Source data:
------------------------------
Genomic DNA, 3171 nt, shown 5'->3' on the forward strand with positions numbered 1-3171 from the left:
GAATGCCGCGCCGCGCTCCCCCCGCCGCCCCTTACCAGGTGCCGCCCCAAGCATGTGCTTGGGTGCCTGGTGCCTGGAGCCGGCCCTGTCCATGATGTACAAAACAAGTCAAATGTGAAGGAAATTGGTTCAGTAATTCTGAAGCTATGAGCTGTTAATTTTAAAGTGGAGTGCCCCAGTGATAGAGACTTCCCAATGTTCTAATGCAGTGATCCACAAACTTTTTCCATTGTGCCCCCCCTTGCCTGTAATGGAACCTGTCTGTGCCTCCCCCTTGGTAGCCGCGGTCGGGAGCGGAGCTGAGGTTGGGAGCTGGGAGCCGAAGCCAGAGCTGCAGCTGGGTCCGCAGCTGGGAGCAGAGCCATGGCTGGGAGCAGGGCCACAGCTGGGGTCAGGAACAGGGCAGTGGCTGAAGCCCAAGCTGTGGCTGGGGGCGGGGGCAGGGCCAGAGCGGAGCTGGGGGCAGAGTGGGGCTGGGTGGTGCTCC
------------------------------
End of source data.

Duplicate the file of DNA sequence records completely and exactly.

Genomic DNA, 3171 nt, shown 5'->3' on the forward strand with positions numbered 1-3171 from the left:
GAATGCCGCGCCGCGCTCCCCCCGCCGCCCCTTACCAGGTGCCGCCCCAAGCATGTGCTTGGGTGCCTGGTGCCTGGAGCCGGCCCTGTCCATGATGTACAAAACAAGTCAAATGTGAAGGAAATTGGTTCAGTAATTCTGAAGCTATGAGCTGTTAATTTTAAAGTGGAGTGCCCCAGTGATAGAGACTTCCCAATGTTCTAATGCAGTGATCCACAAACTTTTTCCATTGTGCCCCCCCTTGCCTGTAATGGAACCTGTCTGTGCCTCCCCCTTGGTAGCCGCGGTCGGGAGCGGAGCTGAGGTTGGGAGCTGGGAGCCGAAGCCAGAGCTGCAGCTGGGTCCGCAGCTGGGAGCAGAGCCATGGCTGGGAGCAGGGCCACAGCTGGGGTCAGGAACAGGGCAGTGGCTGAAGCCCAAGCTGTGGCTGGGGGCGGGGGCAGGGCCAGAGCGGAGCTGGGGGCAGAGTGGGGCTGGGTGGTGCTCC